• ·        Two load balancers with at least three Ethernet ports available. (For this example, I named them Ozzie and Harriet.)
  • ·        Two Ethernet switches labeled Red and Blue that support 802.1q tagging. (Also check how many VLANs your switch supports; some switches are 48 ports but only support 16 VLANs.)
  • ·        A couple of servers labeled Alpha and Beta running your application, HTTP, SMTP, or similar service. (Having multiple Ethernet ports on your server so you can run multiple uplinks to each switch is also a good idea.)

Run through this configuration in a lab environment first, and not on your production network. Your load balancing hardware provider should be able to give you some loaner equipment or access to a lab where you can attempt slicing up your load balancer.

Refer to Figure A as we go through the following configuration steps.

Figure A
A simple, load-balanced network.


Connect uplink 1 from application server Alpha to the Red switch and uplink 2 to the Blue switch. Connect uplink 1 from application server Beta to the Red switch and uplink 2 to the Blue switch. Now connect a link between the two load balancers Ozzie and Harriet; this will be your trunk for crosstalk. Now connect Ozzie to the Red and Blue switches and Harriet to the same.

After you complete the physical connections, set up the cross-connect between load balancers Ozzie and Harriet as a tagged VLAN trunk. This set up will allow traffic from one server to traverse to the other if there’s a physical outage, either incoming or outgoing. It’s a good idea to balance your groups across the multiple load balancers. I recommend putting odd-numbered VLANs on one load balancer and the even numbers on the other. This tactic also helps when it comes time to do diagnostics.

The next step is to activate your links to the switches in the same manner and create tagged trunks to Red and Blue. On to the switches, set up the ports where Ozzie and Harriet are connected and create them as VLAN trunks. If you are using a Cisco switch, you’ll need to specify that you want to use 802.1q trunking. By default, Cisco uses Inter-Switch Link (ISL) tagging, so if your load balancer is also from Cisco it will be able to use the ISL trunking with no changes. Assign a VLAN to each port for your application servers; you can use the Alpha server as one customer and the Beta as another. By using virtual servers on each machine, you can load balance to each machine to simulate multiple servers for each customer (remember, this is just lab work, so it’s okay to simulate).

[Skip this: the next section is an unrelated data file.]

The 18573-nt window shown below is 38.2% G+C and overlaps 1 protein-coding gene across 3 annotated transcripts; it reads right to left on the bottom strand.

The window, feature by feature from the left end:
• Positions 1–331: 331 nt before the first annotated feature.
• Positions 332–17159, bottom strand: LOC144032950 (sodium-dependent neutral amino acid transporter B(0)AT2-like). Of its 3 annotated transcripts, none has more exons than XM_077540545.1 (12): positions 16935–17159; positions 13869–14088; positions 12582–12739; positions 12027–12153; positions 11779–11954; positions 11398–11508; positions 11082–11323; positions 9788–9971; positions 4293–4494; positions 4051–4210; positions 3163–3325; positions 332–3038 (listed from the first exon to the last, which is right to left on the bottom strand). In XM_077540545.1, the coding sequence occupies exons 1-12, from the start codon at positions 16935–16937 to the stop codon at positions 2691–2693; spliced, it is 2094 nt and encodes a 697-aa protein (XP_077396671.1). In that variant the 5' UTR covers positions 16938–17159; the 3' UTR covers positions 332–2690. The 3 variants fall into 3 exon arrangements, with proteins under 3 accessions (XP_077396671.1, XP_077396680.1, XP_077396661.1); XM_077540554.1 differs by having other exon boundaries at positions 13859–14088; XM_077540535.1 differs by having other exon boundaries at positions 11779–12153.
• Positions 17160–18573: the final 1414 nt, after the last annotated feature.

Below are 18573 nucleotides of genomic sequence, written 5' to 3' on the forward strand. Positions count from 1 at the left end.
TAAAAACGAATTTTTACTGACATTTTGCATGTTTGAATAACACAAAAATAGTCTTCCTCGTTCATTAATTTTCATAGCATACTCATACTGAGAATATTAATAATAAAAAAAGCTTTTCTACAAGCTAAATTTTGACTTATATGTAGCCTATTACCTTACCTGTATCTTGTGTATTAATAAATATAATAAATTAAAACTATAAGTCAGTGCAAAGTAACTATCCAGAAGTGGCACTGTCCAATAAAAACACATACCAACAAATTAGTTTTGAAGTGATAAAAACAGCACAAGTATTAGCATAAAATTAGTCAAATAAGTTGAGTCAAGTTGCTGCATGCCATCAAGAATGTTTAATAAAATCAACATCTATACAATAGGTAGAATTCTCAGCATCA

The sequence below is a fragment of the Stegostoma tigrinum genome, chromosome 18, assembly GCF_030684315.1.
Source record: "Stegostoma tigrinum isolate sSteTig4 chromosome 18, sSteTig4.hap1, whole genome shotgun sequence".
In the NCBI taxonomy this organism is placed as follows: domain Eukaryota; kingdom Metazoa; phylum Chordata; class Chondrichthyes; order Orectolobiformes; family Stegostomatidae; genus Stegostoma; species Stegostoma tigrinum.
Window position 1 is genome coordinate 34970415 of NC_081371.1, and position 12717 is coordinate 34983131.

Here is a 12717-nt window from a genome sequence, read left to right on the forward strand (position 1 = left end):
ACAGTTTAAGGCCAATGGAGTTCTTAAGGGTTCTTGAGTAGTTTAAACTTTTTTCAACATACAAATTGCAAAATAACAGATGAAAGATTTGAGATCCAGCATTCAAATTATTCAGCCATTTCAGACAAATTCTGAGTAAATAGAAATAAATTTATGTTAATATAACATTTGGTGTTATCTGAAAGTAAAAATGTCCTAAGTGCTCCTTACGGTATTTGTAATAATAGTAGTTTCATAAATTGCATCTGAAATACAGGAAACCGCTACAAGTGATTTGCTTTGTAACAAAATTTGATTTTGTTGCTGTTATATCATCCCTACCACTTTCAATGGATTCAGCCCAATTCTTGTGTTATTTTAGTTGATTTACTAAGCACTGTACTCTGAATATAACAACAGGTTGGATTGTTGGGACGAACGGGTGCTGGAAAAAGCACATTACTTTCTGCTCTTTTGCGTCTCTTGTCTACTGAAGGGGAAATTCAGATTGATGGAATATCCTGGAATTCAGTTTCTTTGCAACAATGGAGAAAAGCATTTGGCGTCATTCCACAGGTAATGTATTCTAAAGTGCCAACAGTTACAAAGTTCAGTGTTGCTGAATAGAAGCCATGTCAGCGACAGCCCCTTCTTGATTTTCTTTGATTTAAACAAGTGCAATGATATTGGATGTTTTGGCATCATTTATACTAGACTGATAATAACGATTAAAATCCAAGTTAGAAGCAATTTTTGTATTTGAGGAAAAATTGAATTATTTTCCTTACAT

As far as the servers are concerned, they just need to know the gateway and correct TCP/IP settings. So, back on the load balancers, create the gateways and the list, or groups of servers. Example groups would be Alpha1 and Alpha2 on VLAN10, and Beta1 and Beta2 on VLAN20.

From the server perspective, ping your gateway and then ping the other server. If everything is set up correctly, you should be able to get out to the Web and to the other group via the gateway. I also recommend running a packet sniffer, such as the freeware Ethereal, to make sure that you don’t see traffic from the other host.

Now disable one of the Web sites on Alpha and you’ll see that the site still continues to respond from the load balancers. Run the same test on Beta. You’ve now achieved your goal or redundant load balancing.

Why share?
We all like to have our own toys, but by sharing an expensive, under-utilized resource you can save some valuable cash and get more out of your investment. If you don’t have the budget for a load balancers, but need the benefits that load balancing gives, find a friend or department that shares your thoughts and get started. Just be sure to segment; good fences make good neighbors.